[Tagging] Trailhead tagging
kevin.b.kenny at gmail.com
Sat Dec 22 02:23:26 UTC 2018
On Fri, Dec 21, 2018 at 1:13 PM Peter Elderson <pelderson at gmail.com> wrote:
> Maybe I misinterpreted information I got from another source. I've checked and found info like this: https://www.nps.gov/search/?affiliate=nps&query=trailhead . I found several sites listing named trailheads for specific parks with # parking spaces and other details.
Trails managed by the National Park Service are a minority of trails in the US.
The NPS definition for 'trailhead' isn't too different from mine:
"anywhere that you can get to a trail from a road." NPS has standard
signage that's placed at (many of) them. It's more organized than most
other outfits that maintain trails. Still, most of their trailheads
consist of a few parking spaces and a sign.
> The route starting points in Nederland are multimodal, named, have to fulfill some requirements, and are recognizable in the field as such by some kind of landmark feature such as an oversize green grass halm, cone of stones, oversize key. They were occasionally mapped as tourism=artwork. We would not consider any waymarked path leading into a nature area to be a trailhead. A verifyable name would be required, at least.
OK, that's different from here. Some trailheads have names, but
they're usually just identified by a nearby geographic feature: "the
Averyville Road trailhead," "the Roaring Brook trailhead," "the
trailhead across from the monastery at Meads Mountain." Most of our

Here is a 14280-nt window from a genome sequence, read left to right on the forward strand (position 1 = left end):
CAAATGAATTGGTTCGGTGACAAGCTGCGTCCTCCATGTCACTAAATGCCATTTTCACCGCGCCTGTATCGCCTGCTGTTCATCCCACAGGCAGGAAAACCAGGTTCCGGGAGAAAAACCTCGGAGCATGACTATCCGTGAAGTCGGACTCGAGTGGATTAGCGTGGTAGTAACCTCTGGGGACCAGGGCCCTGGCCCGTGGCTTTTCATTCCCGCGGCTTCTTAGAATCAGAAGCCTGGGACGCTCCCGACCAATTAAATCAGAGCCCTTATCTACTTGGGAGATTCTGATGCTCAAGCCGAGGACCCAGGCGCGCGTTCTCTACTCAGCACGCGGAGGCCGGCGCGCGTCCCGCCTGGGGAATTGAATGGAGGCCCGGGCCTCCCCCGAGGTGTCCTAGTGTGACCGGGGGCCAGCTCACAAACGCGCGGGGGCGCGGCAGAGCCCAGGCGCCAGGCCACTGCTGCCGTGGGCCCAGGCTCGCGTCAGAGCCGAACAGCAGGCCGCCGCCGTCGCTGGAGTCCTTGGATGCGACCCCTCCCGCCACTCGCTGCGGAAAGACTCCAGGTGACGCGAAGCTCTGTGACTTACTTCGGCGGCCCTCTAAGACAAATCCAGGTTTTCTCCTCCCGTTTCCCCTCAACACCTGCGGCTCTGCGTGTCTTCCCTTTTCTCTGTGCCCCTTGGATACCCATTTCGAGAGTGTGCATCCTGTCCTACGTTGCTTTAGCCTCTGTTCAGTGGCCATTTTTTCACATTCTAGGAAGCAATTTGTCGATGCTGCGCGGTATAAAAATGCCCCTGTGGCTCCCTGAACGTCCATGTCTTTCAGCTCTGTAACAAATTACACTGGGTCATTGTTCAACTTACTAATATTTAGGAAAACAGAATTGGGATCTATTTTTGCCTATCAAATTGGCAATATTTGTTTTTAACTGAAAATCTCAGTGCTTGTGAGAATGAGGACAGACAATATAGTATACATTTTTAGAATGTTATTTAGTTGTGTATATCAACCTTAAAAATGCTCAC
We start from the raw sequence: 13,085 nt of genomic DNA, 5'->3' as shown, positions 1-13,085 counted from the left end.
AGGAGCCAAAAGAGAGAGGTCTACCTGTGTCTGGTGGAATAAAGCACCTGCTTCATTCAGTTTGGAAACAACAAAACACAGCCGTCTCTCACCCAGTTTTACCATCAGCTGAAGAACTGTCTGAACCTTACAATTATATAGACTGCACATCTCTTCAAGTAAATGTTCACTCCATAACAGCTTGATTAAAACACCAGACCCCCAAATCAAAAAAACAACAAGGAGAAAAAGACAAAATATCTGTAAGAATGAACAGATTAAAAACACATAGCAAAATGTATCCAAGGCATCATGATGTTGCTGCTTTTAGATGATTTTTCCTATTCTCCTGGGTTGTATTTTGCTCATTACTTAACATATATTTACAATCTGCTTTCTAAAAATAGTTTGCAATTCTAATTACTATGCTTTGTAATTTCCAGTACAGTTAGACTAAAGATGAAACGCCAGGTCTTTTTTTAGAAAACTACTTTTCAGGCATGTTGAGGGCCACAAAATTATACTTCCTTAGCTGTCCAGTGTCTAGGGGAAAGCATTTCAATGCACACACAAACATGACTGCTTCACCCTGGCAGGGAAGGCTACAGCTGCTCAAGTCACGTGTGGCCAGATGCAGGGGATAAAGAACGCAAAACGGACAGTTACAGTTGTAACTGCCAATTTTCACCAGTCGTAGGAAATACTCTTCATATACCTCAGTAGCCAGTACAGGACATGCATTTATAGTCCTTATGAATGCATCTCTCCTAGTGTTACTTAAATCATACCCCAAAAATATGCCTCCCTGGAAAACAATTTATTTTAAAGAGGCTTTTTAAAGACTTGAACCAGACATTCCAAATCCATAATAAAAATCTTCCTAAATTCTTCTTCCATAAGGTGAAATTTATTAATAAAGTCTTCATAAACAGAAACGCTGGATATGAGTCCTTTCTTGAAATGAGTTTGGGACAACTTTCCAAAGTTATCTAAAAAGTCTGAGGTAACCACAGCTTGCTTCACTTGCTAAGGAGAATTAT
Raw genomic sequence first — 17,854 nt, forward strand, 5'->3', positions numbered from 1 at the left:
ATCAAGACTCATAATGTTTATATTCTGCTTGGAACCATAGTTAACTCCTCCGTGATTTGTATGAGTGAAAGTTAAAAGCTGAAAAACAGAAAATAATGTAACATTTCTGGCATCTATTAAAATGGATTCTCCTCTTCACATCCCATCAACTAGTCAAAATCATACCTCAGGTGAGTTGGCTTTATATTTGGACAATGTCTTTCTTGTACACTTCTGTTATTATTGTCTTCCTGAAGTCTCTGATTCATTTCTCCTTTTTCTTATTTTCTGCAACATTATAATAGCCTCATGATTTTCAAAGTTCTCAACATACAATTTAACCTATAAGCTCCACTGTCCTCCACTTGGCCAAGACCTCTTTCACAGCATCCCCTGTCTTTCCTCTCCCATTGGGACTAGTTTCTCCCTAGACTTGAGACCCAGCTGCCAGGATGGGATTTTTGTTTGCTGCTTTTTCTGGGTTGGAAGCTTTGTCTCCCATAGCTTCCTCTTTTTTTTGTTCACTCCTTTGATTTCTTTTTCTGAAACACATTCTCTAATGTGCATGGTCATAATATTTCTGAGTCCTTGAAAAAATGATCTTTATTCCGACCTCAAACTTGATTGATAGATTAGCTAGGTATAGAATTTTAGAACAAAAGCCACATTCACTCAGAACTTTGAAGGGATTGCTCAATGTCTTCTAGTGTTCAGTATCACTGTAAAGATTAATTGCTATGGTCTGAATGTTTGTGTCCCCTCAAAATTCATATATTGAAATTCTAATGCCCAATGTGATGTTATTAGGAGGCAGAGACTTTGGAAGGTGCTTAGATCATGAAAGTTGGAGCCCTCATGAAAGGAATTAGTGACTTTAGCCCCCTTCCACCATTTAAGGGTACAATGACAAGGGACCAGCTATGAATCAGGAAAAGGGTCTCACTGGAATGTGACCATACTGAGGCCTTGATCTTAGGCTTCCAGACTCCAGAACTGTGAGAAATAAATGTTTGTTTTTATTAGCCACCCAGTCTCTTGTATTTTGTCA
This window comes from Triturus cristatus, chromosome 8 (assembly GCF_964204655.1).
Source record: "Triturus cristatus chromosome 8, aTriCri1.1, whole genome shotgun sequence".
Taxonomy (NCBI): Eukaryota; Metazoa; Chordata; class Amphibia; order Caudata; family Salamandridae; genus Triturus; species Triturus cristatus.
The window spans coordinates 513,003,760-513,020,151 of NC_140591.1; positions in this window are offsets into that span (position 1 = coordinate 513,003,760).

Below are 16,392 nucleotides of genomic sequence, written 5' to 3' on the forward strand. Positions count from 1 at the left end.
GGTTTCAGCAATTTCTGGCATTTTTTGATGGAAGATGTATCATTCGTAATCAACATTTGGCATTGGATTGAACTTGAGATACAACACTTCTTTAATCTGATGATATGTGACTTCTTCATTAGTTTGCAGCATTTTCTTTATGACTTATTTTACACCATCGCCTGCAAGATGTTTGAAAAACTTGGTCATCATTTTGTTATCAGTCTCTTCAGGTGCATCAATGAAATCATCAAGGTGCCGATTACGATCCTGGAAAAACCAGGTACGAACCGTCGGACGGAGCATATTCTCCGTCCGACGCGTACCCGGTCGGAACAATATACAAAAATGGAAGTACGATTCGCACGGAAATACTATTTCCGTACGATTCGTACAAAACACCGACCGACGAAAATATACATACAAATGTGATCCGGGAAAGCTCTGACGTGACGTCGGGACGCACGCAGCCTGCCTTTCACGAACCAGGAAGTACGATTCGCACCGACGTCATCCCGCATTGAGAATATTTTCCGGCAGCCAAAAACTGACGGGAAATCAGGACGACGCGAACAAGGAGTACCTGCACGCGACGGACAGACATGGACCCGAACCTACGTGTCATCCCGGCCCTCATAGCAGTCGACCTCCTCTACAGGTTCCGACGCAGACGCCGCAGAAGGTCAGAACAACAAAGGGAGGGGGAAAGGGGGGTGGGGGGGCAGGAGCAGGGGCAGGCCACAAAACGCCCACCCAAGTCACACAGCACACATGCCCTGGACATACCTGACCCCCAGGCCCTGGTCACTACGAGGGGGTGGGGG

trail termini, even for major regional and national trails, are just
waymarked paths leading into a nature area, perhaps with a more
elaborate sign. Most of the National Park trailheads are little
different from the one I described as 'posh'. Except for a handful of
major trails, we don't have any sort of fancy monumenting of
trailheads, and even some of our most significant trails are simple
footpaths leading into nature areas. The eastern terminus of the
thousand-kilometre Finger Lakes Trail looks like
>From your description, I suspect that in the US, we don't have
anything that a Nederlander would recognize as a 'trailhead,'
including the ones in those NPS listings. A notice board, perhaps with
a map, a guidepost, and a footpath heading off somewhere are all that
you can expect at most of ours. (If a trailhead leaves a developed
area of a park, maybe a rubbish bin, or a toilet, but don't count on
those!) Many trailheads are just a spot where a rural road has a wide
enough verge to park a couple of cars, and one or more waymarked
trails leading off somewhere. Quite a few are 4WD-only, like the one
in the picture of a "more humble" trailhead.
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